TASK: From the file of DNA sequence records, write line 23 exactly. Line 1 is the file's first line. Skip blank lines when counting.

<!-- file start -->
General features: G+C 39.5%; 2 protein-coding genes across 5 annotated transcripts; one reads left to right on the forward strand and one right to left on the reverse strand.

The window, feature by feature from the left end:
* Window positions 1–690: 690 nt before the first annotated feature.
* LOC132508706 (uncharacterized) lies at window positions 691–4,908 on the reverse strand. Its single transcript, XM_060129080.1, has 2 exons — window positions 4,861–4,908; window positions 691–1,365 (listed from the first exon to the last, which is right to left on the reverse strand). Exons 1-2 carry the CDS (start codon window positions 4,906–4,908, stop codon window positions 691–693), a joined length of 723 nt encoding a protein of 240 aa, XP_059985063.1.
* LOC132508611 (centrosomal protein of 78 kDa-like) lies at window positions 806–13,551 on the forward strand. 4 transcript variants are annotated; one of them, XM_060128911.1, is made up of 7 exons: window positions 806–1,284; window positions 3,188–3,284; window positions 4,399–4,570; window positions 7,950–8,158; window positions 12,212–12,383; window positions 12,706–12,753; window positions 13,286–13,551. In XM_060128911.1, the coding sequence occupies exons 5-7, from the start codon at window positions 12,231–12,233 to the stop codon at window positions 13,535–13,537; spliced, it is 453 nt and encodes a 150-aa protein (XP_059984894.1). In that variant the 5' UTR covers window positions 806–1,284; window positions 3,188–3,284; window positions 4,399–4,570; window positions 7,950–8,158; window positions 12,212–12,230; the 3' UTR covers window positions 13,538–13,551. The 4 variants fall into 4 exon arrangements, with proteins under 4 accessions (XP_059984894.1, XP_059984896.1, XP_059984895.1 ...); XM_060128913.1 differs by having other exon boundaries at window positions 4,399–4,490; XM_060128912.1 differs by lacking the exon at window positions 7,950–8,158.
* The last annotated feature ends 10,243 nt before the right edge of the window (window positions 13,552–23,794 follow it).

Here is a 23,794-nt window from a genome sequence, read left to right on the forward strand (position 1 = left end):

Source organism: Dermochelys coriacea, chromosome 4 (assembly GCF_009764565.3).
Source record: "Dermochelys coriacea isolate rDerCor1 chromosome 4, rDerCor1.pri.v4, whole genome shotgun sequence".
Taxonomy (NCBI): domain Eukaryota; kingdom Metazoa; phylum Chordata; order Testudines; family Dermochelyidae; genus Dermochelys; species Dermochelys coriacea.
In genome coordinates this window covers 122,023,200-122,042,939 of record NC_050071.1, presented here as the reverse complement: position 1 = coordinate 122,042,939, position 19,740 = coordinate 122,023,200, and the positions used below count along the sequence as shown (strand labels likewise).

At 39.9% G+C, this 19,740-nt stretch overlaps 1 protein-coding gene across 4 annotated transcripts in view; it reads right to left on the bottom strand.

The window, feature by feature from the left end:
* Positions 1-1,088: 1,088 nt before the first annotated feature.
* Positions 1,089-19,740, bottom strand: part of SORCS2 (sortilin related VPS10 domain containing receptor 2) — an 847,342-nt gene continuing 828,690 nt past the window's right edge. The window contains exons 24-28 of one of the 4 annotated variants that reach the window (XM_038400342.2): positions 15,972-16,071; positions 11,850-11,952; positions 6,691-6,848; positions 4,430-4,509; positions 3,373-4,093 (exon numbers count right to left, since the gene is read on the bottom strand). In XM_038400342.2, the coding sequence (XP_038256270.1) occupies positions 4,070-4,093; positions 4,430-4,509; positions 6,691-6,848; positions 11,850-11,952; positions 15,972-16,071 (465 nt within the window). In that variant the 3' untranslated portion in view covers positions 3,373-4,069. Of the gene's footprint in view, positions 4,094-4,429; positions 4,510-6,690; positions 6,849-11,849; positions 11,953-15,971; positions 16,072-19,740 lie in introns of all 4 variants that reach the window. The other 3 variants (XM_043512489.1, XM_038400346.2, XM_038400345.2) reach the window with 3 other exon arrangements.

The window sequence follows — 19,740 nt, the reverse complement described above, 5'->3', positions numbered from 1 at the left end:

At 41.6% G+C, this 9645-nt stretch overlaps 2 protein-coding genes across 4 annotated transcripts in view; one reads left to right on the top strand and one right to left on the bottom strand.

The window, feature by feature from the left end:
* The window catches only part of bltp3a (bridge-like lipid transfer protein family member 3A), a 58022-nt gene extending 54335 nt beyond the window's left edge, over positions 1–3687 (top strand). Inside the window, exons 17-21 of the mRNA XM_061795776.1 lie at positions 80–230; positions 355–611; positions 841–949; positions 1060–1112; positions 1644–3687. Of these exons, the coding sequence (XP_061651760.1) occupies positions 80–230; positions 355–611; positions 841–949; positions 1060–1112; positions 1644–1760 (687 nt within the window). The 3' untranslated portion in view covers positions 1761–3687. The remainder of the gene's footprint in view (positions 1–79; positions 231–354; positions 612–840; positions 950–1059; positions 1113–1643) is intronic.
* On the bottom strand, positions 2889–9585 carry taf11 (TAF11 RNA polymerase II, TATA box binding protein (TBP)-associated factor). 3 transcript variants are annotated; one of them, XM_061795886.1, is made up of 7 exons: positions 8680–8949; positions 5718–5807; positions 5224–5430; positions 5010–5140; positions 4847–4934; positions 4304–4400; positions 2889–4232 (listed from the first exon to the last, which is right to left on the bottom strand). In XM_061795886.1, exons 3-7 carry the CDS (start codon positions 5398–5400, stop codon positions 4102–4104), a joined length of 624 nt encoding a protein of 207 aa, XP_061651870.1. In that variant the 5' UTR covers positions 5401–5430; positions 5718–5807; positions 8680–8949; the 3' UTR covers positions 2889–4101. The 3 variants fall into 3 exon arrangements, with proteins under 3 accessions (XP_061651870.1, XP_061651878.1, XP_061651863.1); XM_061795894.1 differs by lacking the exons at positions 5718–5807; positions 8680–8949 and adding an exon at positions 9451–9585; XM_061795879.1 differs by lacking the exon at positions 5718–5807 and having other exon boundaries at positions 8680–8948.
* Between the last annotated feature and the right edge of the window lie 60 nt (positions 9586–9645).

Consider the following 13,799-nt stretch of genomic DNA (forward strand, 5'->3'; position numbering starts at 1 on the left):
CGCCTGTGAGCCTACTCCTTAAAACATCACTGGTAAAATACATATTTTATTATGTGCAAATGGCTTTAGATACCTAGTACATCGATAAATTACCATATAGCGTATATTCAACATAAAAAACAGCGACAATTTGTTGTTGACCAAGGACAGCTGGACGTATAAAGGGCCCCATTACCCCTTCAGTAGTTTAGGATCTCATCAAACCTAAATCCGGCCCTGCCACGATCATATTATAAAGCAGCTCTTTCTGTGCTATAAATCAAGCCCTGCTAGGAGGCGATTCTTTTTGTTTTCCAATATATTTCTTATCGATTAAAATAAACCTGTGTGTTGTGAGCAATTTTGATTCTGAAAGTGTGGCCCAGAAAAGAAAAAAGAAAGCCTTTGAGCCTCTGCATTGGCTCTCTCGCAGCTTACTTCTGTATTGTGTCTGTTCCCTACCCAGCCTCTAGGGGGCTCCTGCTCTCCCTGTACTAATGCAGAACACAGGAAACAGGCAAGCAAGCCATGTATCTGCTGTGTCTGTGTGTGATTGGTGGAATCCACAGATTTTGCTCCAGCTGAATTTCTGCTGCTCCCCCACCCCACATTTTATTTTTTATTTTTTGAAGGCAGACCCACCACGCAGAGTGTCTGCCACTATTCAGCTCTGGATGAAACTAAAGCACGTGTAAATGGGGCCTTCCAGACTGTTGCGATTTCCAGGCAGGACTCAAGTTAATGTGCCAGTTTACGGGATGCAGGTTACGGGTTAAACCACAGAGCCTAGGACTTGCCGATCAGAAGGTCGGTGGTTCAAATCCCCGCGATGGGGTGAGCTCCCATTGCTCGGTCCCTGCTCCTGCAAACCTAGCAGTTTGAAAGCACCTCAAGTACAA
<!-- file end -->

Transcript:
CGCCTGTGAGCCTACTCCTTAAAACATCACTGGTAAAATACATATTTTATTATGTGCAAATGGCTTTAGATACCTAGTACATCGATAAATTACCATATAGCGTATATTCAACATAAAAAACAGCGACAATTTGTTGTTGACCAAGGACAGCTGGACGTATAAAGGGCCCCATTACCCCTTCAGTAGTTTAGGATCTCATCAAACCTAAATCCGGCCCTGCCACGATCATATTATAAAGCAGCTCTTTCTGTGCTATAAATCAAGCCCTGCTAGGAGGCGATTCTTTTTGTTTTCCAATATATTTCTTATCGATTAAAATAAACCTGTGTGTTGTGAGCAATTTTGATTCTGAAAGTGTGGCCCAGAAAAGAAAAAAGAAAGCCTTTGAGCCTCTGCATTGGCTCTCTCGCAGCTTACTTCTGTATTGTGTCTGTTCCCTACCCAGCCTCTAGGGGGCTCCTGCTCTCCCTGTACTAATGCAGAACACAGGAAACAGGCAAGCAAGCCATGTATCTGCTGTGTCTGTGTGTGATTGGTGGAATCCACAGATTTTGCTCCAGCTGAATTTCTGCTGCTCCCCCACCCCACATTTTATTTTTTATTTTTTGAAGGCAGACCCACCACGCAGAGTGTCTGCCACTATTCAGCTCTGGATGAAACTAAAGCACGTGTAAATGGGGCCTTCCAGACTGTTGCGATTTCCAGGCAGGACTCAAGTTAATGTGCCAGTTTACGGGATGCAGGTTACGGGTTAAACCACAGAGCCTAGGACTTGCCGATCAGAAGGTCGGTGGTTCAAATCCCCGCGATGGGGTGAGCTCCCATTGCTCGGTCCCTGCTCCTGCAAACCTAGCAGTTTGAAAGCACCTCAAGTACAA